Hammond, LA Bomber Crash, Aug 1942


Baton Rouge, La., Aug. 31. -- (AP) -- Seven Harding Field flyers escaped death today when the medium bomber they were manning crashed and burned several miles east of Hammond.
One of the members of the plane's crew suffered serious injuries, the others escaped with minor lacerations and bruises.
Second Lt. FLOYD C. PECK, co-pilot, son of Mrs. John Peck of 21 Doughton Avenue, Pittsford, N.Y., was admitted to the Florida Parishes Charity Hospital at Independence suffering from a possible compound fracture of the skull. His condition was regarded as serious tonight.
Lt. PECK was made unconscious by the impact of the crash but was saved by fellow crew members when they pulled him from the blazing ship. Other members of the ship's crew and their injuries follow:
Second Lt. A. L. GAMMON, pilot, 3343 Stockbridge, Los Angeles, minor cuts and bruises.
Second Lt. T. H. SLOAN, bombardier-navigator, Arkadelphia, Ark., contusions and minor lacerations.
Pvt. J. C. POWELL, gunner, severe lacerations to face and hands.
Cpt. B. J. HAMPSHIRE, bombardier-navigator, minor cuts and bruises.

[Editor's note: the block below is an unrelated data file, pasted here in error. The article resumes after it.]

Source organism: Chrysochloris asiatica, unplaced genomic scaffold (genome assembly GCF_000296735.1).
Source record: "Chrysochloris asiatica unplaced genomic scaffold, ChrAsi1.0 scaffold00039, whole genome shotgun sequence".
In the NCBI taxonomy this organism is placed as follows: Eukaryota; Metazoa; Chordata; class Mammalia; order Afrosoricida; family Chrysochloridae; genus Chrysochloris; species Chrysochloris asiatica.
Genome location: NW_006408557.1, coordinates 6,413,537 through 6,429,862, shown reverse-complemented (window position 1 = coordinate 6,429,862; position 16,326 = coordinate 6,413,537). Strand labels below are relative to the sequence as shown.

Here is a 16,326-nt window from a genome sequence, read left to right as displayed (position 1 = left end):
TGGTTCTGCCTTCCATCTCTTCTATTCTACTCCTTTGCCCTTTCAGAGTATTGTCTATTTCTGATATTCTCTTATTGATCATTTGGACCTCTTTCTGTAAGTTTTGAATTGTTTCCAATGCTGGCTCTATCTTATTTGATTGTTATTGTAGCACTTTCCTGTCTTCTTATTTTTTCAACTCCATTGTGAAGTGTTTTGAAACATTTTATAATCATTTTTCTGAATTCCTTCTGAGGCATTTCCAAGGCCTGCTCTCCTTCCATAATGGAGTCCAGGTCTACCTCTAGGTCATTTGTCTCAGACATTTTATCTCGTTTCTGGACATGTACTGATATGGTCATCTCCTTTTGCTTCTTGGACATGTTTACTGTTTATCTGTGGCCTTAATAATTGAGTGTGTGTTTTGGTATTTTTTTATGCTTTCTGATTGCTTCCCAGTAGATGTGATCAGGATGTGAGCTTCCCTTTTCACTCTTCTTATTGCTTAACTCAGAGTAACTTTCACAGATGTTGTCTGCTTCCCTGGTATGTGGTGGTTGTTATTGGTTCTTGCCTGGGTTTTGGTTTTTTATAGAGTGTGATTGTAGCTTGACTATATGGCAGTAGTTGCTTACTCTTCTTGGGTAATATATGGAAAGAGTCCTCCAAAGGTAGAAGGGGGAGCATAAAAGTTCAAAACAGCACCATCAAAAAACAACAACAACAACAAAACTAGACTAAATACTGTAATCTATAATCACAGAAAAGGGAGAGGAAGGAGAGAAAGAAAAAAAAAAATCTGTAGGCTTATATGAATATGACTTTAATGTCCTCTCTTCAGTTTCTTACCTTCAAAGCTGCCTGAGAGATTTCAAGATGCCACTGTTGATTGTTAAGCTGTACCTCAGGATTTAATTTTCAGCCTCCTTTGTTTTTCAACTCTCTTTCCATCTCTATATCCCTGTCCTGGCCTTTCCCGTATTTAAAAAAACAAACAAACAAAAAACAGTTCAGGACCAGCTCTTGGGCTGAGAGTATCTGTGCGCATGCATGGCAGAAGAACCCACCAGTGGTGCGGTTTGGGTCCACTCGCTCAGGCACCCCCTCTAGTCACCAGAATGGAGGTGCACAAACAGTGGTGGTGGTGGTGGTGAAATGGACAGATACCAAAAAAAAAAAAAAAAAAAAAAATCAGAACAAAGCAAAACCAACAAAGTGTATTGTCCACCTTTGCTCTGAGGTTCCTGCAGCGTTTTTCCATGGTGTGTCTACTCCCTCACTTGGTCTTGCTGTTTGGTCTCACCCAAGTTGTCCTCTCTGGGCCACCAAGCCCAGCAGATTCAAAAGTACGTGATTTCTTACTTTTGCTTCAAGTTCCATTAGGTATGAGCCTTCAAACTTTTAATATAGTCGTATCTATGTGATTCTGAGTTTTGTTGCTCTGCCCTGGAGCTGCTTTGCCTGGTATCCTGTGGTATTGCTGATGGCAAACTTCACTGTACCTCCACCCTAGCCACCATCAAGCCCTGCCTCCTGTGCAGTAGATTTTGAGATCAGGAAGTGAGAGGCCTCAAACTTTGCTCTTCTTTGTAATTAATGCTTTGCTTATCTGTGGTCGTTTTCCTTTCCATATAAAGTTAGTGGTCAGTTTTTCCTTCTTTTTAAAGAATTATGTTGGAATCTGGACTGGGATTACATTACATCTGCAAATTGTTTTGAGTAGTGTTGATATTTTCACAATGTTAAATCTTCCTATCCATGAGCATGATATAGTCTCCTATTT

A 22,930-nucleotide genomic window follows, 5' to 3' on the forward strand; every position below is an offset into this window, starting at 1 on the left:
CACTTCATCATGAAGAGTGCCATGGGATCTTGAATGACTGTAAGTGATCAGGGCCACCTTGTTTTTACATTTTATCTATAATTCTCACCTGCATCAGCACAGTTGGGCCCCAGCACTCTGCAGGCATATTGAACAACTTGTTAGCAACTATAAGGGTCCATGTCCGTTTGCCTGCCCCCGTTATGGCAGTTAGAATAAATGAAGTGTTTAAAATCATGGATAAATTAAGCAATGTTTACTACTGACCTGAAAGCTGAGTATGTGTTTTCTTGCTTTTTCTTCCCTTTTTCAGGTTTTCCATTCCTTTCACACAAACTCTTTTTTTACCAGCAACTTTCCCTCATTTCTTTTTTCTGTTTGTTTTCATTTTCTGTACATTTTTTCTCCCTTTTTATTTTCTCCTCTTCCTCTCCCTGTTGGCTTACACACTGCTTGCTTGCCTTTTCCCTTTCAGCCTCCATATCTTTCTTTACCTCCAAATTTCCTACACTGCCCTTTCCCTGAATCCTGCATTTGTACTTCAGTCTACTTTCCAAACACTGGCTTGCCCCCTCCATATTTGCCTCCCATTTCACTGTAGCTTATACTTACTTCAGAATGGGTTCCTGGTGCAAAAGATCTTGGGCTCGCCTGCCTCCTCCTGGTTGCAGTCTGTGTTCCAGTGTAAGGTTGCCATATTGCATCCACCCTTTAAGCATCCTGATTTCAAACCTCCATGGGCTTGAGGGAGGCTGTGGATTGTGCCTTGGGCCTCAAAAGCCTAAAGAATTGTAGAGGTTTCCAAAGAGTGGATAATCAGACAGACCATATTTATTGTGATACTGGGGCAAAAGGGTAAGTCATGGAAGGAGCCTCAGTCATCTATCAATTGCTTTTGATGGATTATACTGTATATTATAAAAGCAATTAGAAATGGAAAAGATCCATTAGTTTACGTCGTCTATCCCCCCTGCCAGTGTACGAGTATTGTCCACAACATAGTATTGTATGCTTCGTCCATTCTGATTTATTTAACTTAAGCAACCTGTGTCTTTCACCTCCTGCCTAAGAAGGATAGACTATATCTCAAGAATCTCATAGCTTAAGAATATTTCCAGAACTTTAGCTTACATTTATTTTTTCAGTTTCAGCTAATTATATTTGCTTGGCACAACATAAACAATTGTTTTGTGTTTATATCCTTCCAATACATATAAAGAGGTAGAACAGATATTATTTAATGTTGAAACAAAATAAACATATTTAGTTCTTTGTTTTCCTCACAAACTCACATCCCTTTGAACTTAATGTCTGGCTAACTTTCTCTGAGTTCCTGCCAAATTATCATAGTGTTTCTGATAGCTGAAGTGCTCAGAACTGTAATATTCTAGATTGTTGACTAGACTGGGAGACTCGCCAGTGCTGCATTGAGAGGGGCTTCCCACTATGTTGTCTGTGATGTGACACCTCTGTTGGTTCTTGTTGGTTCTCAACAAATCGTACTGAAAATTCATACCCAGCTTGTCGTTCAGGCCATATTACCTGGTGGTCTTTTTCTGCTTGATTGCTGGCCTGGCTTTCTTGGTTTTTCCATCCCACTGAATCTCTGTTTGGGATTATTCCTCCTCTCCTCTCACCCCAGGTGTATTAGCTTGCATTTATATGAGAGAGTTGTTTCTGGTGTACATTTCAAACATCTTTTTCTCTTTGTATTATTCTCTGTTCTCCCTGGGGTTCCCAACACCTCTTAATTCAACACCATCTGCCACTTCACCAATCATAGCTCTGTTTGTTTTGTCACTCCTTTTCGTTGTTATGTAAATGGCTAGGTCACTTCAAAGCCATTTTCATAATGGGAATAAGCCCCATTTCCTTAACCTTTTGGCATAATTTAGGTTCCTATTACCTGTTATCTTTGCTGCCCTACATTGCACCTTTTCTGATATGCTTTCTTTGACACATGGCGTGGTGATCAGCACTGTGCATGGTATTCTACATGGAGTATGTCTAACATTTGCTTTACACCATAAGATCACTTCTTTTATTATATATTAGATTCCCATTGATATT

Pfc. E. R. STAPLETON, engineer-gunner, minor cuts and bruises.
Pvt. J. J. PERUSO, radio operator, minor cuts and bruises.
Although full details of the crash were not made available pending the outcome of an investigation by army officials, a member of the crew stated that the ship crashed from an altitude of 500 feet at the completion of a bombing run. The ship at the time was on a training bombardment mission. It burst into flames immediately on striking the ground.
Crew members were rushed to the hospital at Independence in army ambulances stationed at the nearby bombing range.
Pvt. PERUSO was removed to the station hospital at Harding Field tonight, while the remaining five men were discharged after receiving medical treatment.

Galveston Daily News Texas 1942-09-01